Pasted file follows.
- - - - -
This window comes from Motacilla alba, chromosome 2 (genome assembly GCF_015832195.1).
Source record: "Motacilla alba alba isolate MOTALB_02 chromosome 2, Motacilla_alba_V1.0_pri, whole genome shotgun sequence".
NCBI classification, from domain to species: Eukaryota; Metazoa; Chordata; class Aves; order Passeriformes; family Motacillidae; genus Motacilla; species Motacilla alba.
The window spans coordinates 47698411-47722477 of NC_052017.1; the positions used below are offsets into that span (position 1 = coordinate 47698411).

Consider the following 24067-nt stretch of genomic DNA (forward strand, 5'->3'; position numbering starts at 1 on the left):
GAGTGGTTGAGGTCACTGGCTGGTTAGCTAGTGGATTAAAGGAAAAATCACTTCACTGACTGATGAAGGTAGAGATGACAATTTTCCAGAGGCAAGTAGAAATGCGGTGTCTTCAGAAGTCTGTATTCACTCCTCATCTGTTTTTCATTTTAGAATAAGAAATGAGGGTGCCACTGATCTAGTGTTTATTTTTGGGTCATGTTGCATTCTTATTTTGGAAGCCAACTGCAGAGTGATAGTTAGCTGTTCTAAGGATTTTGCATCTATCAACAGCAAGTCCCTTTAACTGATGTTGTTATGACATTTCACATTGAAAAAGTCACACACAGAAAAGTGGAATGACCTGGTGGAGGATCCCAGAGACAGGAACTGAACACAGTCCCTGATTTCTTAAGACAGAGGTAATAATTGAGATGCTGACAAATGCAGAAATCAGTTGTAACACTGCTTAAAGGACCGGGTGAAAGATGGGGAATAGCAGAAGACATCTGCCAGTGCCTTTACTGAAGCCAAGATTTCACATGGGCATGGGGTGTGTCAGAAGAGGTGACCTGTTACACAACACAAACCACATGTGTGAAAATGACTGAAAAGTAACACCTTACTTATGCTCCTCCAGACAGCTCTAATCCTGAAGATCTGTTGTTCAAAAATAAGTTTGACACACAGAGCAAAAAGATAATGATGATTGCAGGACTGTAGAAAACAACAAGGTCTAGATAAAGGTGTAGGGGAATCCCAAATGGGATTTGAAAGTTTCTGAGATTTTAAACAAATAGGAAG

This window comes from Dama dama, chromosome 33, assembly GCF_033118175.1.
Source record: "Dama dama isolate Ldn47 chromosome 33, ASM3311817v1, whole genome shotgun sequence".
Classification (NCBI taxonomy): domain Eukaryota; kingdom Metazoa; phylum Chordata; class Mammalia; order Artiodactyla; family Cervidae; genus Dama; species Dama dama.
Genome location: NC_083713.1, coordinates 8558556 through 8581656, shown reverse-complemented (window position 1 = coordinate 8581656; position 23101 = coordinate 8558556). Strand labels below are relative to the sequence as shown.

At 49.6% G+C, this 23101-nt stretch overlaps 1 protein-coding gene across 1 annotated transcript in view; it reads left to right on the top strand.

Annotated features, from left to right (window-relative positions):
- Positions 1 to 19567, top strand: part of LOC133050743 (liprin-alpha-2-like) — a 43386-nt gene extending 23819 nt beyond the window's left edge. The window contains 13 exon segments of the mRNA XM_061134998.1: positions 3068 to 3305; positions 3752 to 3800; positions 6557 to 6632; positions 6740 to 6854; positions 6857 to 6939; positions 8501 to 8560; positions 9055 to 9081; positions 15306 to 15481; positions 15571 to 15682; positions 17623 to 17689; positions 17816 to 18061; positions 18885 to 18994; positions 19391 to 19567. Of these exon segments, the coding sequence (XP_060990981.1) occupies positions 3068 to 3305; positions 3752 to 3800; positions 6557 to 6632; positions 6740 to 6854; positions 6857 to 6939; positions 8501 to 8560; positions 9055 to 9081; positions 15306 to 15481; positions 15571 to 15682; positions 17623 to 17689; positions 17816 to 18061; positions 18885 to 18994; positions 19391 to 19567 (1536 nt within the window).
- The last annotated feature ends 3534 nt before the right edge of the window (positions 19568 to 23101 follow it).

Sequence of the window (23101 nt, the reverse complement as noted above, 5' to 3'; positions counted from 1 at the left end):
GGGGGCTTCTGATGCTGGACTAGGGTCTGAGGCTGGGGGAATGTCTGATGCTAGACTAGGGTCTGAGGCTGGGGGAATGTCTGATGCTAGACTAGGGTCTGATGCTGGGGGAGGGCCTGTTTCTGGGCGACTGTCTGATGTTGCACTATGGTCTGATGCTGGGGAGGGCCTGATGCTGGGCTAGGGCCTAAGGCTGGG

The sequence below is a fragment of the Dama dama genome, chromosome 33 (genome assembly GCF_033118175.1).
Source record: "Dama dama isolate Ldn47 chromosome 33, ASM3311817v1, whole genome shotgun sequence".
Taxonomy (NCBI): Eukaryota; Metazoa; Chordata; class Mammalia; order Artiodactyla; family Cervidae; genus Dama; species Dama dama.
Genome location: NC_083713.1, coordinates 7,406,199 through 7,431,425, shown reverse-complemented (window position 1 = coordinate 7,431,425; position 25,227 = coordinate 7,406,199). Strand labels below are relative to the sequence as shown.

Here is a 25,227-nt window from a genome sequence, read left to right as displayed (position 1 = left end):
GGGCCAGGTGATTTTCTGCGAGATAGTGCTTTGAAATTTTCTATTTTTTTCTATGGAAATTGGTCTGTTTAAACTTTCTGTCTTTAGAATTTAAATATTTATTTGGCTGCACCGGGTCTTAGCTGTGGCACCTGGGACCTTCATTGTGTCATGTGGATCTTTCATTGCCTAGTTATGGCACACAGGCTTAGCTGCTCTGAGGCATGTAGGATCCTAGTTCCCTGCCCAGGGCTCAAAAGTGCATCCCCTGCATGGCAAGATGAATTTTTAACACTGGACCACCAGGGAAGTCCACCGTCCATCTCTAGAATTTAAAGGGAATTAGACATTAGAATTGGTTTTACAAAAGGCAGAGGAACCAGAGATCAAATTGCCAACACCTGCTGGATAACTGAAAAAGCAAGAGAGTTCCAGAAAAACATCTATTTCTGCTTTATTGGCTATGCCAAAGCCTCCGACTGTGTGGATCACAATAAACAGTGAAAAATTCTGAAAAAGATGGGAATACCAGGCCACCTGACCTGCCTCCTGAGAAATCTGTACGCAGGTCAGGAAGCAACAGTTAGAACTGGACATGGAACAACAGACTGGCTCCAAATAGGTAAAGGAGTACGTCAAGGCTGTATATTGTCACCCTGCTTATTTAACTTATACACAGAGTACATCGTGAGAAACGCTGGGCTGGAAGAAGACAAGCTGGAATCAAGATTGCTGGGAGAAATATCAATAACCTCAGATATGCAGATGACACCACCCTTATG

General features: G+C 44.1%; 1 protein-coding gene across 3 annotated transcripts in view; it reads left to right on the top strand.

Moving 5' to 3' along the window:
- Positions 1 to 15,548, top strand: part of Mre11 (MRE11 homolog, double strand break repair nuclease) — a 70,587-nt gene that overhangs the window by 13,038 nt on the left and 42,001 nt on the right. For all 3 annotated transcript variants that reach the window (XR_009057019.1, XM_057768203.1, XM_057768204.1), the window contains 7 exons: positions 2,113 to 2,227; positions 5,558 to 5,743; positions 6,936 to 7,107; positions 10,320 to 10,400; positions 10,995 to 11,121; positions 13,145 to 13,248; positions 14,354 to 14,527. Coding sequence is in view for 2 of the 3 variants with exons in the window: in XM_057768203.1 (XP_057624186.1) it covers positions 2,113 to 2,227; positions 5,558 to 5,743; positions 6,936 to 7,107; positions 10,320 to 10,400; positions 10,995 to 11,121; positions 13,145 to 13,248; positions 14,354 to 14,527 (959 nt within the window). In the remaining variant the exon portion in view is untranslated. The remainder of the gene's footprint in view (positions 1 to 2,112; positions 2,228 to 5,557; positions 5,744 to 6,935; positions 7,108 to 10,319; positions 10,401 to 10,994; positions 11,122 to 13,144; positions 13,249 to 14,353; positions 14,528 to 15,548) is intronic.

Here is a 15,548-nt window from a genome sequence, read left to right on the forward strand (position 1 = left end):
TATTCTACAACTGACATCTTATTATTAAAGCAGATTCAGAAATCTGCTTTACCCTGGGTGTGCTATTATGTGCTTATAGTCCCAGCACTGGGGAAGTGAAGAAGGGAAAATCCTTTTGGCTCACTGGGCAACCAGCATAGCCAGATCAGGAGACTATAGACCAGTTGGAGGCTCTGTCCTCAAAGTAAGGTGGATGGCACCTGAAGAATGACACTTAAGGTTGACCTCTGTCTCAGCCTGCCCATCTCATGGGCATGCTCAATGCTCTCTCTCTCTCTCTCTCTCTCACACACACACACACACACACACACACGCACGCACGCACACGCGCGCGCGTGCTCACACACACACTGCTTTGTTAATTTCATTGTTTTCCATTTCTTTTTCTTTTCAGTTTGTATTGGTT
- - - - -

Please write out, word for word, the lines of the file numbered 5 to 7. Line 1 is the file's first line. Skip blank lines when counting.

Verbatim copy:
Consider the following 24067-nt stretch of genomic DNA (forward strand, 5'->3'; position numbering starts at 1 on the left):
GAGTGGTTGAGGTCACTGGCTGGTTAGCTAGTGGATTAAAGGAAAAATCACTTCACTGACTGATGAAGGTAGAGATGACAATTTTCCAGAGGCAAGTAGAAATGCGGTGTCTTCAGAAGTCTGTATTCACTCCTCATCTGTTTTTCATTTTAGAATAAGAAATGAGGGTGCCACTGATCTAGTGTTTATTTTTGGGTCATGTTGCATTCTTATTTTGGAAGCCAACTGCAGAGTGATAGTTAGCTGTTCTAAGGATTTTGCATCTATCAACAGCAAGTCCCTTTAACTGATGTTGTTATGACATTTCACATTGAAAAAGTCACACACAGAAAAGTGGAATGACCTGGTGGAGGATCCCAGAGACAGGAACTGAACACAGTCCCTGATTTCTTAAGACAGAGGTAATAATTGAGATGCTGACAAATGCAGAAATCAGTTGTAACACTGCTTAAAGGACCGGGTGAAAGATGGGGAATAGCAGAAGACATCTGCCAGTGCCTTTACTGAAGCCAAGATTTCACATGGGCATGGGGTGTGTCAGAAGAGGTGACCTGTTACACAACACAAACCACATGTGTGAAAATGACTGAAAAGTAACACCTTACTTATGCTCCTCCAGACAGCTCTAATCCTGAAGATCTGTTGTTCAAAAATAAGTTTGACACACAGAGCAAAAAGATAATGATGATTGCAGGACTGTAGAAAACAACAAGGTCTAGATAAAGGTGTAGGGGAATCCCAAATGGGATTTGAAAGTTTCTGAGATTTTAAACAAATAGGAAG

This window comes from Dama dama, chromosome 33, assembly GCF_033118175.1.